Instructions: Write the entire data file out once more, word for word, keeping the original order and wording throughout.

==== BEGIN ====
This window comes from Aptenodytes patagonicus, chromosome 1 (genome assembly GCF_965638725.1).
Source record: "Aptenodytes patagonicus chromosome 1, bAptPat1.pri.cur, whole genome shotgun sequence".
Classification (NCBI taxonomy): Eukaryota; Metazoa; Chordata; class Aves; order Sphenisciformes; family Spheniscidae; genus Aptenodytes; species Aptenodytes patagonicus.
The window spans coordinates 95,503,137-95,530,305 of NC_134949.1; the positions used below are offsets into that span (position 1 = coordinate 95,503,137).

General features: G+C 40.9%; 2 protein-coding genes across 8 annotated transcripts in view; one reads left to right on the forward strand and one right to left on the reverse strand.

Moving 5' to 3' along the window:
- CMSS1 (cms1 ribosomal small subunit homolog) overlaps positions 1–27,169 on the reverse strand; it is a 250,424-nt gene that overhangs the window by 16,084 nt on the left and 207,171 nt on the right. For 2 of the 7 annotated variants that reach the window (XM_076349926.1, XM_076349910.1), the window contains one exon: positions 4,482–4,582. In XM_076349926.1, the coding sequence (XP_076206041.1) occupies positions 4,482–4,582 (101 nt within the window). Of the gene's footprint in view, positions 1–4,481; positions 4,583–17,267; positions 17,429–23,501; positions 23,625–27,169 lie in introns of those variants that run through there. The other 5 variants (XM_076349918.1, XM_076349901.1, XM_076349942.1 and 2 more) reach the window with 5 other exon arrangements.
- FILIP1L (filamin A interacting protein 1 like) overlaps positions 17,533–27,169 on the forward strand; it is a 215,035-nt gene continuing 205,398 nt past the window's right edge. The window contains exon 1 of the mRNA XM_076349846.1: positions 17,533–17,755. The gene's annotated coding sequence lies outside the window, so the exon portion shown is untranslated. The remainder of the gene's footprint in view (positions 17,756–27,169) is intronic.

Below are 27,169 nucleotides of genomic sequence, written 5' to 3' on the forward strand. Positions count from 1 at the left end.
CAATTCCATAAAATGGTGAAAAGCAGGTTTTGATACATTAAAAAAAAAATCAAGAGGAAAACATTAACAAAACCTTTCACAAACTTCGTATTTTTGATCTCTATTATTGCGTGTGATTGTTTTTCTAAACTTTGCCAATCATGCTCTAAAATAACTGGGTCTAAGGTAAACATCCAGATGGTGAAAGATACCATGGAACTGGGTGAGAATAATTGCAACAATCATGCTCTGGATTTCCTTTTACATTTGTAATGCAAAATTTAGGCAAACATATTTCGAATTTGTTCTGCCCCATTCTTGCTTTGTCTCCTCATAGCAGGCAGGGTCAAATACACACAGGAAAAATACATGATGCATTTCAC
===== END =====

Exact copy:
This window comes from Aptenodytes patagonicus, chromosome 1 (genome assembly GCF_965638725.1).
Source record: "Aptenodytes patagonicus chromosome 1, bAptPat1.pri.cur, whole genome shotgun sequence".
Classification (NCBI taxonomy): Eukaryota; Metazoa; Chordata; class Aves; order Sphenisciformes; family Spheniscidae; genus Aptenodytes; species Aptenodytes patagonicus.
The window spans coordinates 95,503,137-95,530,305 of NC_134949.1; the positions used below are offsets into that span (position 1 = coordinate 95,503,137).

General features: G+C 40.9%; 2 protein-coding genes across 8 annotated transcripts in view; one reads left to right on the forward strand and one right to left on the reverse strand.

Moving 5' to 3' along the window:
- CMSS1 (cms1 ribosomal small subunit homolog) overlaps positions 1–27,169 on the reverse strand; it is a 250,424-nt gene that overhangs the window by 16,084 nt on the left and 207,171 nt on the right. For 2 of the 7 annotated variants that reach the window (XM_076349926.1, XM_076349910.1), the window contains one exon: positions 4,482–4,582. In XM_076349926.1, the coding sequence (XP_076206041.1) occupies positions 4,482–4,582 (101 nt within the window). Of the gene's footprint in view, positions 1–4,481; positions 4,583–17,267; positions 17,429–23,501; positions 23,625–27,169 lie in introns of those variants that run through there. The other 5 variants (XM_076349918.1, XM_076349901.1, XM_076349942.1 and 2 more) reach the window with 5 other exon arrangements.
- FILIP1L (filamin A interacting protein 1 like) overlaps positions 17,533–27,169 on the forward strand; it is a 215,035-nt gene continuing 205,398 nt past the window's right edge. The window contains exon 1 of the mRNA XM_076349846.1: positions 17,533–17,755. The gene's annotated coding sequence lies outside the window, so the exon portion shown is untranslated. The remainder of the gene's footprint in view (positions 17,756–27,169) is intronic.

Below are 27,169 nucleotides of genomic sequence, written 5' to 3' on the forward strand. Positions count from 1 at the left end.
CAATTCCATAAAATGGTGAAAAGCAGGTTTTGATACATTAAAAAAAAAATCAAGAGGAAAACATTAACAAAACCTTTCACAAACTTCGTATTTTTGATCTCTATTATTGCGTGTGATTGTTTTTCTAAACTTTGCCAATCATGCTCTAAAATAACTGGGTCTAAGGTAAACATCCAGATGGTGAAAGATACCATGGAACTGGGTGAGAATAATTGCAACAATCATGCTCTGGATTTCCTTTTACATTTGTAATGCAAAATTTAGGCAAACATATTTCGAATTTGTTCTGCCCCATTCTTGCTTTGTCTCCTCATAGCAGGCAGGGTCAAATACACACAGGAAAAATACATGATGCATTTCAC